For most couples, the personal affair of divorce is dealt with away from prying eyes – but spare a thought for Adele, who is to divorce from Simon Konecki, writes Joanna Toch
A divorce is rarely a pleasant affair, and despite the recent changes to law which will soon make it possible for couples to divorce without ascribing blame to one party, the fact is that the person you once intended on spending your life with is no longer by your side, and the division of assets can be an immensely distressing experience. When there are children involved, the process is inevitably even more emotionally charged.
For most couples, this intensely personal affair is dealt with away from prying eyes – but spare a thought for the likes of Adele, who this month announced her divorce from Simon Konecki, to the interest of tabloids up and down the country. There are however steps that can be taken to keep information out of the public eye, and it seems that Adele may have successfully used these, opting for out of court procedures to transfer properties, and agree the financial and childcare aspects outside of a courtroom. Fiercely protective of their six year old son, the couple have done all they could not to wash their dirty linen in public.
It is not easy, though: for couples in the public eye, a divorce is considered fair game by journalists, whose editors’ opinion is generally that their decision to be a celebrity means that no aspect of their private life is off limits. At an already stressful time, this intrusion can feel almost impossible to handle.
Rules of court allow journalists to attend private court hearings to which members of the public are denied, but judges have expressed differing views on what they can report, and whether people can be named, making it tricky to predict the media fallout of a high profile divorce. There is also inconsistency between the different levels of court – if the case goes to the Court of Appeal or the Supreme Court, parties are routinely named, whereas at a lower level they may or may not be.
The dissolution of a marriage is a fact of public record, and the decree hearing is always open to both the public and the press. No matter how much you may want to, you cannot hide the fact of being divorced from the public.
That said, there are laws that can be utilised to limit the volume and type of coverage if you’re in the public eye and, where there are children involved, it is easier for your lawyer to argue that intense media scrutiny could cause damage to those children. The court generally, though not always, protects the privacy of children: it is a criminal offence to report a children’s case while it is happening, and the court can rule that reporting restrictions should endure indefinitely.
There is no guarantee the court will grant a request for anonymity: in the case of Spencer v Spencer in 2009 (where one of the parties was Earl Spencer), Lord Justice Mumby declined to grant the request of both parties for a media gagging order. Mumby argued that it would be “potentially dangerous, very dangerous, territory……. to privilege one group of the community – those who attract the attention of the media – over and above another group who do not.”
So, what should you do if you are seeking a divorce and suspect the media will take an interest? The fact of your divorce will unavoidably end up in the public domain, but the details of, for example, your financial settlement can still be protected by taking the following steps:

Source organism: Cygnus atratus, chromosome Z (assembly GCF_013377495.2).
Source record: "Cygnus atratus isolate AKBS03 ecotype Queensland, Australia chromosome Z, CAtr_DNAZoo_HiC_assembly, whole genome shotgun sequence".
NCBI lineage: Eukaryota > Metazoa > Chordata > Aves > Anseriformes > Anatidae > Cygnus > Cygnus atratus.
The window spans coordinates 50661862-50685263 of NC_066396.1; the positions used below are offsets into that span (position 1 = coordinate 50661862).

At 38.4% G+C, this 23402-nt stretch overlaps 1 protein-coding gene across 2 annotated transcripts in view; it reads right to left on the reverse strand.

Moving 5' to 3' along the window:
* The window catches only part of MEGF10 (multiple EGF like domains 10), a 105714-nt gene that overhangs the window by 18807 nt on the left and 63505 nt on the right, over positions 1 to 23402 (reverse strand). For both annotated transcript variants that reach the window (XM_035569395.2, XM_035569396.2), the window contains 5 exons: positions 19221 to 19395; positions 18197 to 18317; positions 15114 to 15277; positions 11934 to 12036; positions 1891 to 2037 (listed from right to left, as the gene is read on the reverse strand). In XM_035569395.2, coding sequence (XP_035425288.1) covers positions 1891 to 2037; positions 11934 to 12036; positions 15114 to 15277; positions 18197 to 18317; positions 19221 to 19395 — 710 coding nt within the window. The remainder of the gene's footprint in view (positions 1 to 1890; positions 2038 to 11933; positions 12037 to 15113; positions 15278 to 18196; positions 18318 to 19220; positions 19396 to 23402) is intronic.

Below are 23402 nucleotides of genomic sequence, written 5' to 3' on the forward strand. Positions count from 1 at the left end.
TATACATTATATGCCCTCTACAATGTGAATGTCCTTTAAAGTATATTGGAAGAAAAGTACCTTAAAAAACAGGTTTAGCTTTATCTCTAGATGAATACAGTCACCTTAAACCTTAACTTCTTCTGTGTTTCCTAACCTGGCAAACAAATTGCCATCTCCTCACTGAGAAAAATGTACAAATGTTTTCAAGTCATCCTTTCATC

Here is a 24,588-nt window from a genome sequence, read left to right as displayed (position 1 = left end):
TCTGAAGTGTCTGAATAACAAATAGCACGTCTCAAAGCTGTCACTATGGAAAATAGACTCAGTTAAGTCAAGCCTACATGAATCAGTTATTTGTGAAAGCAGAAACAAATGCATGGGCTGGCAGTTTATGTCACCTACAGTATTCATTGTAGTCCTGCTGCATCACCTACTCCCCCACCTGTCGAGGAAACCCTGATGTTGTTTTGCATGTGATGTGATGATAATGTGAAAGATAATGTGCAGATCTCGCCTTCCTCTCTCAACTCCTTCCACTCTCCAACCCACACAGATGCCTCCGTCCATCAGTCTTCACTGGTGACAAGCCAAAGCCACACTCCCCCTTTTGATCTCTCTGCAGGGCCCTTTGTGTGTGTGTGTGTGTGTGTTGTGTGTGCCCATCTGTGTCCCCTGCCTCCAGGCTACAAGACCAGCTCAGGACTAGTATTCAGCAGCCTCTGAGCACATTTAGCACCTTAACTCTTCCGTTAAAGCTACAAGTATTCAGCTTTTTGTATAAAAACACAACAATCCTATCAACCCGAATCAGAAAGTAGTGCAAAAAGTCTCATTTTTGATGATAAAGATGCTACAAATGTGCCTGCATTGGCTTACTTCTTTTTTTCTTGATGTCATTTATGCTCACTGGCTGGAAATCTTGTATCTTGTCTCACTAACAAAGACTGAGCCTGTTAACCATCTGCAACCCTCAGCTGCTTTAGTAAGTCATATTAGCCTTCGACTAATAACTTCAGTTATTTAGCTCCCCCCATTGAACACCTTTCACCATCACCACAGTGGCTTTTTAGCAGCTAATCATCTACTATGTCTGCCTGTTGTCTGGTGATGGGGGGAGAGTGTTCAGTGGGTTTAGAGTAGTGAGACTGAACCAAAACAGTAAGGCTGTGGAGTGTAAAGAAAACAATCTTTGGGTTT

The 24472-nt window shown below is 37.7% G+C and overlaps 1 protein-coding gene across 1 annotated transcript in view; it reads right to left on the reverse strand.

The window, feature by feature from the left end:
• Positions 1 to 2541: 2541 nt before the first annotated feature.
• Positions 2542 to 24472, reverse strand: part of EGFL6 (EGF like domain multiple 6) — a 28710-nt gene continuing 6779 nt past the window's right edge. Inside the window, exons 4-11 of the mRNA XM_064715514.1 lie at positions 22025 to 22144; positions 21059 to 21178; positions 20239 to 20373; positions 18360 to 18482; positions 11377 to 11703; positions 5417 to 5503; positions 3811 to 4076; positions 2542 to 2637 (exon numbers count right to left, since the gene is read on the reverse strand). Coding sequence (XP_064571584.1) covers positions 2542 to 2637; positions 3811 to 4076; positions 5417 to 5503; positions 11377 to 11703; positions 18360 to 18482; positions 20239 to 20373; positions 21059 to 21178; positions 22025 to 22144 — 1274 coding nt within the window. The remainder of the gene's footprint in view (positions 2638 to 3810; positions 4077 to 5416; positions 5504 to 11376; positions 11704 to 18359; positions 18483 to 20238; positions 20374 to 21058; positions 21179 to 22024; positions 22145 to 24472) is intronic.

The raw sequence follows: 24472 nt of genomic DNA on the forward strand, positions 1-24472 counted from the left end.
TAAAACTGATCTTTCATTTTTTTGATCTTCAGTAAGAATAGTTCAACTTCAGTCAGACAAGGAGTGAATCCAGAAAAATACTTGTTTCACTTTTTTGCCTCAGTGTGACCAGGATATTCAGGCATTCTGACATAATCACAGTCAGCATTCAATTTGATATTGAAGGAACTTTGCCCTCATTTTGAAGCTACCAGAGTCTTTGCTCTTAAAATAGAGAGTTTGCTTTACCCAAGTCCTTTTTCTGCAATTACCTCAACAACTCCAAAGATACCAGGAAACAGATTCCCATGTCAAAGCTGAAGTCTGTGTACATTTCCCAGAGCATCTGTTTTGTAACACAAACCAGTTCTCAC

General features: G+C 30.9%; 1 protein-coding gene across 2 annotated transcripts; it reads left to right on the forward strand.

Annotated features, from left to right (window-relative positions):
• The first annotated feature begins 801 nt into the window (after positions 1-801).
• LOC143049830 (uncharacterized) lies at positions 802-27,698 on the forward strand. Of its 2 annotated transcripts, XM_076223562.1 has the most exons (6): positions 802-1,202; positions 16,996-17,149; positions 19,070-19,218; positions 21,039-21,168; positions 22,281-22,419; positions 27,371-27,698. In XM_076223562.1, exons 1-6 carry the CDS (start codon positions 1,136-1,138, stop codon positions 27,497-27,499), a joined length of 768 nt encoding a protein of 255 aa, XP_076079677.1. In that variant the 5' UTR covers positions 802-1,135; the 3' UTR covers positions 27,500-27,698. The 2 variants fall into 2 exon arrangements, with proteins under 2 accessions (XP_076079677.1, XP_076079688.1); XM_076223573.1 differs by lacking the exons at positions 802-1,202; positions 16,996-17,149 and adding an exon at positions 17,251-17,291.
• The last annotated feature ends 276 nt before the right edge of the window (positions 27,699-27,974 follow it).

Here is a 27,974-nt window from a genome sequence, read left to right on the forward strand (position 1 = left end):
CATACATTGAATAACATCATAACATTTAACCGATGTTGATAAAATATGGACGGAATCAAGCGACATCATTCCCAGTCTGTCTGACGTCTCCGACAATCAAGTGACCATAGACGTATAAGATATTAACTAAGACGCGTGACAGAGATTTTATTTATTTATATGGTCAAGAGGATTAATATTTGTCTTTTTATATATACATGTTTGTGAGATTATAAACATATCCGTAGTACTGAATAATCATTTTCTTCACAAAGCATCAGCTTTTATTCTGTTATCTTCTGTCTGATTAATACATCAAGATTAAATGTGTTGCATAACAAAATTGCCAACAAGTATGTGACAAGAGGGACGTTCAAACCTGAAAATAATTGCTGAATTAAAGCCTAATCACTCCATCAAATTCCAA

Choose your lawyer wisely
It sounds simple enough, but it is crucial that you speak to the right lawyer early on to ensure that you do not take your case down a fruitless and expensive path. There is no ‘one size fits all’ approach to divorce, so you need to appoint an appropriately skilled lawyer to look at your situation and develop the right strategy at outset.
Consider out of court options
Your lawyer should advise you to engage in mediation. Through this process, voluntary disclosure and mutual pursuit of a consent order, the details of a divorce can be concluded out of court and with minimal or no acrimony. If court proceedings do start, you can ask the other party to have private lawyer-led mediation within the proceedings, where a lawyer considers each party’s position and advises on settlement.
You may also wish to consider binding arbitration. In these cases, the parties choose their judge and the arbitration process takes place in private. The court will then make an order laying out the terms of the divorce.
As acrimonious as these things can be, there are three major benefits to keeping the contest out of court : you will save yourself significant legal fees, avoid a protracted courtroom battle, and finally the case will never be heard in court in front of journalists.
The idea of taking hours out of a day to sit in a room with an ex-partner and discuss the allocation of assets may fill many with dread, but there are a number of ways to ensure that your time is not wasted during the process, such as online portals that allow documents and case materials to be held securely online and accessed only when needed.
In a world in which all of us can bank, shop and even buy a property online, there is equally no need to spend hours in a lawyer’s office these days. For those who have busy schedules or are finding the process more taxing that it needs to be, systems such as these can be a lifeline. It is important to investigate the options available and find one that best fits your needs.
None of us wants to launder our dirty linen in public. A divorce is not a pleasant process, but with strategic thinking, a good lawyer, a willingness to settle outside of court and embracing technology, it needn’t a public one.
Joanna Toch is founder of the Family Law Café, an ‘online service which provides access to the best lawyers, saves time and improve the efficiency of the legal process’.
This article first appeared in Spear’s Magazine.